Cyclone Gonu Thread 2-Muscat and Bandar Abbas now in the projected path of Gonu (updated at 8p EDT)
Posted by Prof. Goose on June 4, 2007 - 6:00pm
Tags: bandar abbas, cyclone, cyclone gonu, gas prices, india, iran, mina al fahal, muscat, oil, oil prices, oman, pakistan, peak oil, qalhat, sur, united arab emirates [list all tags]
Newest Gonu thread created on the front page with newest information as of noon EDT on 6/7/07--the new link can be found by clicking here or you can also find it by going to the front page of TOD at theoildrum.com, we'll have a link there for the foreseeable future that will take you to our most recent coverage!
KAC/UCF and Chuck Watson are forecasting, based on their damage models, that the Qalhat (Sur) LNG terminal will be out for 20-30 days and the Mina al Fahal oil terminal will be down for 10-20 days--all of this assuming they are built to US standards.
All tips and resources (*and there are already many down there in the first thread, let's replicate that here today in the second thread! Thank you!*) welcome in the comment thread below. If you have any insights, please email the editors box with the word GONU in the subject.
Last updated at 8pm EDT, 6/5.
Here is a link to the first Cyclone Gonu Thread from yesterday. Please put all new resources and insights here as of 7:30am EDT 6/5, but make sure to check out the first thread as well.
Also, click "there's more" below for MUCH more graphics and links, and there's much more from our readers in the comment thread as well...but you are likely to want to go to link noted above for the most recent coverage.
Why might Cyclone Gonu matter? Well, that answer begins with the fact that the world production of petroleum plateauing around 85 mbbl/day, any slight blip in supply or exporting could be quite noticeable on the world markets. A sizeable portion of the world's petroleum exports go through the Gulf of Oman.
Particularly, Oman matters in this because it produces 743,000 bbl/day; Oman is also a net exporter, non-OPEC, whose production peaked earlier in the decade. (Thanks to Mike from Green Car Congress for the link.).
Of course, this storm also has the potential to affect Iran, UAE, India, and/or Pakistan for that matter--mainly because of shipping disruptions, but there could be some real effects on infrastructure and assets depending on track and landfall. There are also refining and other production assets in Southern Iran.
(One will note, as you explore the old comment thread that many of these possibilities are explored...there's a lot of material that we are still sorting through on Iran, shipping lanes, storm surge, etc.)
This is sad -- the very area that I documented last night, at the extreme southeastern tip of Oman, is going to be the hardest hit area from Gonu. The cyclone has moved slowly northwest during the day, approaching Oman, and the latest track has it making landfall right at the southeast corner that juts into the Arabian Sea, and then sliding along the coastline, up towards the capital, Musqat, and dissipating against the mountainous terrain. So if the cyclone follows this track, all along the coastline winds will be onshore. Microwave imagery from three hours ago confirms the remaining convection is strongest in the northwestern quad and right at that point of landfall. And IR imagery shows the core of the hurricane just offshore (although with what appears to be a slightly more northward movement, which would track it over water into the Gulf of Oman).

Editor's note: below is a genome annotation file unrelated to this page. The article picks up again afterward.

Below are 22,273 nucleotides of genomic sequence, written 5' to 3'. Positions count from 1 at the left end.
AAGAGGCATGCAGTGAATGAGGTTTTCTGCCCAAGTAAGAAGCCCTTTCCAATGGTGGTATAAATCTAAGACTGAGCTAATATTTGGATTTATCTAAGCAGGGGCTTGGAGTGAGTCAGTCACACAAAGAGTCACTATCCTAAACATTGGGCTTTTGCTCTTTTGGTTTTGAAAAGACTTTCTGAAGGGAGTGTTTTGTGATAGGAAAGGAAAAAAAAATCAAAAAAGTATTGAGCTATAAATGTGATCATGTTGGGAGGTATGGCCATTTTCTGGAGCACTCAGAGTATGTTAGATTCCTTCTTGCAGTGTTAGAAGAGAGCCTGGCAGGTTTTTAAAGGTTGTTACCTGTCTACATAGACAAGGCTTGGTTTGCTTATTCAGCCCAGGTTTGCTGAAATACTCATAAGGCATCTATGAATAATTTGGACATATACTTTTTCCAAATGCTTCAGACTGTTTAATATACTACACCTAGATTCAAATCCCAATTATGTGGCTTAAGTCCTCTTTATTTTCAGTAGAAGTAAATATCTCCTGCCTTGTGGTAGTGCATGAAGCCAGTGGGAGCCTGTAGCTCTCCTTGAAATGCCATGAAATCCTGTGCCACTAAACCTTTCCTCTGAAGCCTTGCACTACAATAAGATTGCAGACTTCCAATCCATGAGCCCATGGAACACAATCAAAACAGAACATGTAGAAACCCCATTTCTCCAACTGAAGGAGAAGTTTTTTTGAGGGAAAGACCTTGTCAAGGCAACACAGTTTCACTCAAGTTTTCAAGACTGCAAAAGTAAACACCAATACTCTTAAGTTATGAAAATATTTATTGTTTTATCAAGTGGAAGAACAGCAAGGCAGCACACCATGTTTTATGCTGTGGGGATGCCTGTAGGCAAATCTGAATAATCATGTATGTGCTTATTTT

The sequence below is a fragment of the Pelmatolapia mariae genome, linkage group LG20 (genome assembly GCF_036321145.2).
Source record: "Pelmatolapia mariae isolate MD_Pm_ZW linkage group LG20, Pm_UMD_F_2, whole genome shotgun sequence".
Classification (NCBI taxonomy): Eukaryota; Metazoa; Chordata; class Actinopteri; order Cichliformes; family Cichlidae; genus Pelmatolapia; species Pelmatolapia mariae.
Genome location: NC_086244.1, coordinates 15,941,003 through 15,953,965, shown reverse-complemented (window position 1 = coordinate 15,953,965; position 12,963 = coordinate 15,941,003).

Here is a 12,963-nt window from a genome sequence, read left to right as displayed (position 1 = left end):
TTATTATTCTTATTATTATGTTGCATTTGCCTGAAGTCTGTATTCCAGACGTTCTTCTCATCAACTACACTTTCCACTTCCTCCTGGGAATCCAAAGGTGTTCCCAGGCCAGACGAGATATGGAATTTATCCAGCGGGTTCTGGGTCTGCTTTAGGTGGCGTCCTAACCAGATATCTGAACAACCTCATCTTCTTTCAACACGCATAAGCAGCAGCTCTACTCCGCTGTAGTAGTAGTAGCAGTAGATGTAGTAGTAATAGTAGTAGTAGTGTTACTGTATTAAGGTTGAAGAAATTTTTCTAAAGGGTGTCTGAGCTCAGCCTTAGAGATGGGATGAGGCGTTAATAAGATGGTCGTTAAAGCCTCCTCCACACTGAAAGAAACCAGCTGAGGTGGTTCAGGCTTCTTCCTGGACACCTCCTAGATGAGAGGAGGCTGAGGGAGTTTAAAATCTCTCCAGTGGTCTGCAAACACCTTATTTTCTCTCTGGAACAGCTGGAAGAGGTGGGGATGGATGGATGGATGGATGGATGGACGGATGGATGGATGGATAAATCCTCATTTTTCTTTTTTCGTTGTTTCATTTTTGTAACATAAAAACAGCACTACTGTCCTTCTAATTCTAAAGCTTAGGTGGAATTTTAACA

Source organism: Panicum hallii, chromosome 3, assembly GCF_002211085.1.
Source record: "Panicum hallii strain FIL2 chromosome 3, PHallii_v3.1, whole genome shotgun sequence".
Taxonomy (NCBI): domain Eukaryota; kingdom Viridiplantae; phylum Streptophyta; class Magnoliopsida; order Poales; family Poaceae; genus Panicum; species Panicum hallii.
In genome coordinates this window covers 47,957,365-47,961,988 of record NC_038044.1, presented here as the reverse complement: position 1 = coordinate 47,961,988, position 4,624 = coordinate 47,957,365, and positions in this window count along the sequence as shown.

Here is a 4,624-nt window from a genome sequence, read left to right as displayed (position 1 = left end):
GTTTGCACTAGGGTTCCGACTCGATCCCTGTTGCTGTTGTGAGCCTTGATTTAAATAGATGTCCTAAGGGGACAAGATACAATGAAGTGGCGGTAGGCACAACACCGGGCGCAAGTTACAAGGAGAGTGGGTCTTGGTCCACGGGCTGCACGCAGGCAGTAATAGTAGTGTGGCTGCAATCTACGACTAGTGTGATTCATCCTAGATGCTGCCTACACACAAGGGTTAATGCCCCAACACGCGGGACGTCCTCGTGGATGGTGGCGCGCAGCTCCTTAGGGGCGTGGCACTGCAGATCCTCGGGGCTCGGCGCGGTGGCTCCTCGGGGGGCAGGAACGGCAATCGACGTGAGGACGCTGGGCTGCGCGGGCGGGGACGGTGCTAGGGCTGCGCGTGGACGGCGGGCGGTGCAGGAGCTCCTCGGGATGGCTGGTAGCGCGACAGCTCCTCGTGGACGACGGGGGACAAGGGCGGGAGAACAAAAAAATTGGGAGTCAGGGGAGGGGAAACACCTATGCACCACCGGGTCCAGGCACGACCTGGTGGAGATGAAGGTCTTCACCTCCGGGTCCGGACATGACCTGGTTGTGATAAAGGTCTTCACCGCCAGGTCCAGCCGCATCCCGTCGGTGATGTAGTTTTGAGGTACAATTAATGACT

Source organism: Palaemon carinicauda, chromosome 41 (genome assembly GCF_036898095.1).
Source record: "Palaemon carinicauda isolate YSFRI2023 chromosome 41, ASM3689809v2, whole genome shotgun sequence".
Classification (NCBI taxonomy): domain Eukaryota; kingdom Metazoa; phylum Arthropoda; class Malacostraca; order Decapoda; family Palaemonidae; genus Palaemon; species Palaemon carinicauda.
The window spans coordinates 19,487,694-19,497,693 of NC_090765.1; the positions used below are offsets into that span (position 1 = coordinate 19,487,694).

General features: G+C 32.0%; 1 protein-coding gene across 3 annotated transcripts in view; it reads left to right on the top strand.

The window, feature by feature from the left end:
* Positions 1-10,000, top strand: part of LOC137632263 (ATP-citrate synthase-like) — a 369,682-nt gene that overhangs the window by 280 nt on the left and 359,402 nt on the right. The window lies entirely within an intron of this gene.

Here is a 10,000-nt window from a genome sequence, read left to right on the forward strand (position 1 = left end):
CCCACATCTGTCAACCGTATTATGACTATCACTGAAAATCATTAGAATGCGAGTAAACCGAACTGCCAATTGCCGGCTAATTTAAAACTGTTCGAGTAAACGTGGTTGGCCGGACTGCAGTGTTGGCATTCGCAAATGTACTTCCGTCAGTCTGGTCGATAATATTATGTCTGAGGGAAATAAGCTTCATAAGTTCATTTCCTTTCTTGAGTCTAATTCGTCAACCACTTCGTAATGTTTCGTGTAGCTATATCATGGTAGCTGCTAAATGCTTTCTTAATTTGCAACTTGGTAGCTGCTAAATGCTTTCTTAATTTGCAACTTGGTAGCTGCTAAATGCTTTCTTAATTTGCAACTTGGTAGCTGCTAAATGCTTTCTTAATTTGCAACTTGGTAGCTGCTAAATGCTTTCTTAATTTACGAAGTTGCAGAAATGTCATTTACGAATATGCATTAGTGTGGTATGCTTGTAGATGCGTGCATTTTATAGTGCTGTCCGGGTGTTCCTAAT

The Storm surge shown (10-15 ft) will almost certainly hit the Iran coast - even if the storm weakens to a strong CAT 2 late Tuesday (NY time). The Eastern tip of Oman will likely also experience 10-15 foot surge due to the close proximity of the storm track. Further up the Gulf, before reaching the Straits of Hormuz - storm surge heights of 1-4 feet are expected on the Oman side, and 4-possibly 6 feet on the Iranian side near the entrance to the Straits. Significant wave heights will be 20-30 feet, dropping to 15 feet near the Straits.
This is an unprecedented event. NO CYCLONE has ever entered the Gulf of Oman. And there are no custom 'storm surge' models available for that area. This forecast is based on my experience and subjective analysis of the seabed slope and storm surge interaction with the sea floor. Considering the region has never experienced a hurricane, let alone a strong one it is highly unlikely the loading facilities or platforms were constructed to withstand the forces - both wave action and wind force - that they will experience. Significant, damage will occur. How much long term damage, and the volumes associated with it - can not be determined at this time.
And here's the latest projected track:
As for damage assessments, a tip of the hat to Kinetic Analysis Corporation (affiliated with the University of Central Florida). Early estimates of damage and tracking are available here (Scroll down to Gonu). Here's a graphic:
KAC/UCF has also been kind enough to send us some graphics of the storm surge model with the current forecast:
Sorted by date...
--I can say with confidence that this forecaster has never seen the likes of this
If you go here, and click
on the North Indian Ocean links, you can get a feel for how rare this is. From 1995 on, no tropical storm of any strength ever reached the Persian Gulf.